July 23 (Bloomberg) -- Senator John Kerry of Massachusetts said in an interview on Bloomberg Television’s “Political Capital with Al Hunt” airing this weekend that Democrats still may take up a comprehensive climate-change plan after the November elections.
(This is not a legal transcript. Bloomberg LP cannot guarantee its accuracy.)
AL HUNT: And we begin the program with the Chairman of the Senate Foreign Relations Committee, John Kerry. Senator, you were the architect of the most - one of the most ambitious energy bills. It now appears that that may be dead. The calendar is short, would you bring up Kerry/Lieberman in the lame duck session after the voters have voted?
SENATOR JOHN KERRY: I think what we have to do, Al, is work over these next weeks to see if we find 60 votes. We don’t have one Republican - not one Republican in the United States Senate has stepped forward even though several say they believe in pricing carbon because there is basically sort of a political shutdown going on here in Washington.
And so, you know, we are not going to ask colleagues to go through something for nothing here. I think we have to try to find and continue to find the 60 votes.
HUNT: But when you talk about -
KERRY: But let me just say to you it is not dead, not by any sense of the imagination. First of all, this issue is not going away.
HUNT: Including the possibility of a lame duck session?
KERRY: Including the possibility of a lame duck, sure, absolutely.
KERRY: When we think it is possible to pass this, Senator Reid is prepared to bring it forward. The president today committed very, very strongly to me and to Senator Reid and others that he is going to be personally engaged in helping to try to find this coalition. We are going to see if it is possible for the interests of our country - not party, this is not Democrat or Republican.
We are losing jobs to China. We are losing to India. We are losing to other countries because we are not in the game. We need to get into the alternative, renewable energy, energy efficiency, and the best way to do it is by pricing carbon, send a signal to the market, let the marketplace do this.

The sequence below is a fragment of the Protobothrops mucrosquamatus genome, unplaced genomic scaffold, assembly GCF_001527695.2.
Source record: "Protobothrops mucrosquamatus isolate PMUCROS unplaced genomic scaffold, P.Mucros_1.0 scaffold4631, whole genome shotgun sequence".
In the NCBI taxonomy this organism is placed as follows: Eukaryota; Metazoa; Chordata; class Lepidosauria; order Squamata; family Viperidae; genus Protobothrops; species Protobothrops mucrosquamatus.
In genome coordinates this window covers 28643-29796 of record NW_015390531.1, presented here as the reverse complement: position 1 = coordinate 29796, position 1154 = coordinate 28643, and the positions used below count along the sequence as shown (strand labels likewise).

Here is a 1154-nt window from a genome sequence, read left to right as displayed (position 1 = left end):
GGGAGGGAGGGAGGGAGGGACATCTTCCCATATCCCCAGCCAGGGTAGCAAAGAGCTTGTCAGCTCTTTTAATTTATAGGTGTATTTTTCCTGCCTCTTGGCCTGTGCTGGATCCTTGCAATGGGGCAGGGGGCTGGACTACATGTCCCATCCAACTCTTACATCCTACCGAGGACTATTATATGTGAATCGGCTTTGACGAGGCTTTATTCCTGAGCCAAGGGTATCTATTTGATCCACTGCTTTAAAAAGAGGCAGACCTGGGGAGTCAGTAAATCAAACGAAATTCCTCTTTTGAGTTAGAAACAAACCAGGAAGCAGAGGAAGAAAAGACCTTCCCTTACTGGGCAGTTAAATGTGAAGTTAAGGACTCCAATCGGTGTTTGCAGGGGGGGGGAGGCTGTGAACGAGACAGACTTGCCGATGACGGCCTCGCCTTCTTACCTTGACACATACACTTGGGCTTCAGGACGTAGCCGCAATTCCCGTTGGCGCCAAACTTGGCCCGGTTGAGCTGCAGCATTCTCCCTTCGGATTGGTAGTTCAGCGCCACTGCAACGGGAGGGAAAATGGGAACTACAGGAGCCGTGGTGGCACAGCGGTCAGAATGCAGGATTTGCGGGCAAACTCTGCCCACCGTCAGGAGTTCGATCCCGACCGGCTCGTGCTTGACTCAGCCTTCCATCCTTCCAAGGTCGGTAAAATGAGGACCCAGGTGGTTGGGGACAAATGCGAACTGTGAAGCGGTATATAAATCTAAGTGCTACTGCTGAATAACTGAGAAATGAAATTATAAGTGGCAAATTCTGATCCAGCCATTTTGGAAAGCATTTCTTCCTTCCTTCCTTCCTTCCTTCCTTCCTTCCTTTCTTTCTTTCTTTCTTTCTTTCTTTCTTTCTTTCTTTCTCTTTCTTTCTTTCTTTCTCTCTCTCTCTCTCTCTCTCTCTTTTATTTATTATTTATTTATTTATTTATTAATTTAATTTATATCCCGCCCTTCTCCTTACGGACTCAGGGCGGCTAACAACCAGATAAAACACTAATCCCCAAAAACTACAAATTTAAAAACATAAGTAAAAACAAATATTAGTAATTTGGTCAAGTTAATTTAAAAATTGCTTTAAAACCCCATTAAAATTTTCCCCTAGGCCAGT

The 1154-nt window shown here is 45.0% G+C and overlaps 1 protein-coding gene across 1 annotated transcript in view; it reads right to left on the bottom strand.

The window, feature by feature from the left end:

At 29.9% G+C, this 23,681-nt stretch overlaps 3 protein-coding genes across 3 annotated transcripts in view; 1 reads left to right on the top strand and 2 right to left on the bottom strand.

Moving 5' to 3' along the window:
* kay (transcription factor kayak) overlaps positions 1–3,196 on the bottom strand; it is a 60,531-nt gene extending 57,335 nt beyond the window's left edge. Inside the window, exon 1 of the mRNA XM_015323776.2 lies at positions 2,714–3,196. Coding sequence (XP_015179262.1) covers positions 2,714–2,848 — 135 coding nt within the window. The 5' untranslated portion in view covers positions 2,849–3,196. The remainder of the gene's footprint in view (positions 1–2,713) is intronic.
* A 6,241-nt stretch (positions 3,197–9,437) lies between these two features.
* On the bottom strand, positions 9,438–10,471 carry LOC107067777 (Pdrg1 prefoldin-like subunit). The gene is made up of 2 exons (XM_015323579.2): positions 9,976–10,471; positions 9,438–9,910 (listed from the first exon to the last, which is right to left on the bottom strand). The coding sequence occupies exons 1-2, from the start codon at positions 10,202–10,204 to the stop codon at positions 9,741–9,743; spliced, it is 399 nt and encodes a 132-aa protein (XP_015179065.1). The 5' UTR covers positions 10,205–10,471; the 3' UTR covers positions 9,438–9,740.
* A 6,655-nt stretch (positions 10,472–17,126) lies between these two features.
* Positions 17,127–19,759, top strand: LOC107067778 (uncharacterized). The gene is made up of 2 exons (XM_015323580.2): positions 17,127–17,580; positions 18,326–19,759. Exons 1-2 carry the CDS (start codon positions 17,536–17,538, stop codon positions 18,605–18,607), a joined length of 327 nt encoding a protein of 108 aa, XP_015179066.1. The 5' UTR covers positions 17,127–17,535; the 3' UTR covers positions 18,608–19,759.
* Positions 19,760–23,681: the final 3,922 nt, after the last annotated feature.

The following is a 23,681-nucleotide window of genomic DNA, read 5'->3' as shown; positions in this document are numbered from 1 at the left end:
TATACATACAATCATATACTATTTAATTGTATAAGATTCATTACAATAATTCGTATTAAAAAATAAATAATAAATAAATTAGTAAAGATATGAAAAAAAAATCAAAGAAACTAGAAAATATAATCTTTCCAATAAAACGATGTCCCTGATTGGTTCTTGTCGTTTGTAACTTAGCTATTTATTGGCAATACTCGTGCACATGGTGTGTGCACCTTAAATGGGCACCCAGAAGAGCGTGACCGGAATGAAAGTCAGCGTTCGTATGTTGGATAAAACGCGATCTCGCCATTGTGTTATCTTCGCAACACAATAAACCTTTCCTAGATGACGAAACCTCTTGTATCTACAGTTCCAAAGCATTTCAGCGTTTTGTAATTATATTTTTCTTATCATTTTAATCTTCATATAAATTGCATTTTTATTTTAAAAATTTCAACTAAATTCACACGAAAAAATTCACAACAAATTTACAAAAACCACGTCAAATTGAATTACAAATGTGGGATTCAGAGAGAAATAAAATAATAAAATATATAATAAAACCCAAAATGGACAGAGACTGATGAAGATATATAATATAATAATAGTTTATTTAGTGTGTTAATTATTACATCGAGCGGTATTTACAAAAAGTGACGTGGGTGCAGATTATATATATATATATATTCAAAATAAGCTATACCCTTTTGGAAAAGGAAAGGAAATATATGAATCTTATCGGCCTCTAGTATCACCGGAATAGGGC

HUNT: Let me get to the president in a moment, but you talked about the Republicans. Fair enough, it is certainly right. But Ben Nelson, Mary Landrieu, Jay Rockefeller -
KERRY: Well, Mary Landrieu is prepared to be supportive. And others are prepared to -
HUNT: But Rockefeller, Nelson, Dorgan -
KERRY: We have a couple of people who don’t support the bill -
HUNT: But I mean -
KERRY: - with their ideas.
HUNT: - wasn’t it your own party that cut the legs out from Kerry/Lieberman?
KERRY: We have several Republicans who have indicated the possibility. Look, are we supposed to do this all alone?
KERRY: You need one or two Democrats. You can’t live in a difficult state and respond to that reality, where others in the country could have stepped up? I do not accept that. We have well over 50 votes, Al, to proceed forward in one fashion or another.
KERRY: And the question now is whether or not we can get together. It is the getting together that is proving difficult.
But I have to tell you, this is not dead. We are going to continue to work. It may well be that after the election - if that is what happens - I mean we will continue to try over the next weeks, but if it is after the election, it may well be that some members are free and liberated and feeling that they can take a risk or do something. Or, you know, the whole political landscape may have changed in some way. I don’t know.
HUNT: You mentioned the president a moment ago. Some environmentalists have been very critical of the White House for not being aggressive enough on this. What specifically do you want President Obama to do now? You said he has committed to you. What do you want him to do?